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Atypical MHC class II-expressing antigen-presenting cells: can anything replace a dendritic cell?

Key Points

  • Understanding the function of dendritic cells (DCs) forms the basis of the characterization of professional antigen-presenting cells (APCs). DCs recognize and respond to danger-associated and pathogen-associated signals; express all of the necessary antigen-processing machinery; localize to the T cell zones of secondary lymphoid organs; and express the necessary co-stimulatory molecules and cytokines to activate naive CD4+ T cells.

  • Almost all myeloid-derived cells — including neutrophils, mast cells, basophils and eosinophils — have been shown to upregulate MHC class II molecules in certain settings. There is evidence that these MHC class II-expressing cells may support ongoing T helper (TH2) cell responses but less compelling data that they can prime naive CD4+ T cells.

  • Innate lymphoid cells are a recently described population of cells that can express MHC class II molecules. Recent data conflict as to whether they drive pro-inflammatory or tolerogenic CD4+ T cell responses. As with many other atypical APCs, their function may be dependent on the anatomical site in which their activities are assessed and the specific assays that are used to measure their function.

  • Many epithelial, endothelial and stromal cell populations can express MHC class II. Expression of MHC class II molecules by these cells may contribute to CD4+ T cell tolerance.

  • Many studies that have explored the antigen-presenting functions of atypical APCs have been conducted in mice. A major limitation of the field is that there are few corroborative studies in humans.

Abstract

Dendritic cells, macrophages and B cells are regarded as the classical antigen-presenting cells of the immune system. However, in recent years, there has been a rapid increase in the number of cell types that are suggested to present antigens on MHC class II molecules to CD4+ T cells. In this Review, we describe the key characteristics that define an antigen-presenting cell by examining the functions of dendritic cells. We then examine the functions of the haematopoietic cells and non-haematopoietic cells that can express MHC class II molecules and that have been suggested to represent 'atypical' antigen-presenting cells. We consider whether any of these cell populations can prime naive CD4+ T cells and, if not, question the effects that they do have on the development of immune responses.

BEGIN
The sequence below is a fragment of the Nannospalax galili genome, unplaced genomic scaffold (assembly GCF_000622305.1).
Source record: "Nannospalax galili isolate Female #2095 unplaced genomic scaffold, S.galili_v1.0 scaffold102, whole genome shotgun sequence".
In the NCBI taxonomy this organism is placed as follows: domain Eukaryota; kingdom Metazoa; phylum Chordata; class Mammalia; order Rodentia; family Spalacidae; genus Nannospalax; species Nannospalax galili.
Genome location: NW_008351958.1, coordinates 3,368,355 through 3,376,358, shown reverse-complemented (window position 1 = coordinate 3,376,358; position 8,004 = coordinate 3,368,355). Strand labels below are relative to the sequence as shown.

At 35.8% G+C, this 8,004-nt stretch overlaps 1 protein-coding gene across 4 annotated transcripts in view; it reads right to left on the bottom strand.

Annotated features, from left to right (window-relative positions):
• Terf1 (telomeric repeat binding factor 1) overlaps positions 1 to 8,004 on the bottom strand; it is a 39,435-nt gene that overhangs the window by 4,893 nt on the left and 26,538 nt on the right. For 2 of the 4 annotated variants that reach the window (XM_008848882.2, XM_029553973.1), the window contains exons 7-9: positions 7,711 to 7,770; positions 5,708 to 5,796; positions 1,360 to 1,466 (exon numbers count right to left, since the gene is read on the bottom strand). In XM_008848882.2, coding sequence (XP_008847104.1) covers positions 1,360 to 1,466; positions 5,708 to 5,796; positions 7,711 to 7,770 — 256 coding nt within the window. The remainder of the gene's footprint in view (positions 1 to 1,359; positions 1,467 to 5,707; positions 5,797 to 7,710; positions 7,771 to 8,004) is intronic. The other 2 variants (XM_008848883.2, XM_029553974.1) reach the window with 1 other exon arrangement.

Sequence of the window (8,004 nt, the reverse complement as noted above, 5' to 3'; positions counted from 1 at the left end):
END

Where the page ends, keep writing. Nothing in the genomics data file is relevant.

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Figure 1: Key antigen-presenting functions of professional and atypical antigen-presenting cells.
Figure 2: Epithelial cells and stromal cells express MHC class II molecules.

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Acknowledgements

Work in the laboratory of T.M.L. is supported by a VA Merit Award. Research in the laboratory of T.K. is supported by funding from the US National Institutes of Health and the American Asthma Foundation.

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Glossary

Experimental autoimmune encephalomyelitis

An experimental model for the human disease multiple sclerosis. Autoimmune disease is induced in experimental animals by immunization with myelin or peptides derived from myelin. The animals develop a paralytic disease with inflammation and demyelination in the brain and spinal cord.

Mixed lymphocyte responses

A tissue-culture technique for testing T cell reactivity. The proliferation of one population of T cells — induced by exposure to inactivated MHC-mismatched stimulator cells — is determined by measuring the incorporation of 3H-thymidine into the DNA of dividing cells.

Macropinocytosis

A type of endocytosis (or phagocytosis) that occurs during the engulfment of apoptotic cells. During macropinocytosis, large droplets of fluid are trapped within the membrane protrusions (ruffles) or phagocytic arms.

Superantigens

Proteins that bind to and activate all T cells that express a particular set of Vβ T cell receptor genes.

Neutrophil extracellular traps

(NETs). A set of extracellular fibres produced by activated neutrophils to ensnare invading microorganisms. NETs enhance neutrophil killing of extracellular pathogens, while minimizing damage to host cells.

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Kambayashi, T., Laufer, T. Atypical MHC class II-expressing antigen-presenting cells: can anything replace a dendritic cell?. Nat Rev Immunol 14, 719–730 (2014). https://doi.org/10.1038/nri3754

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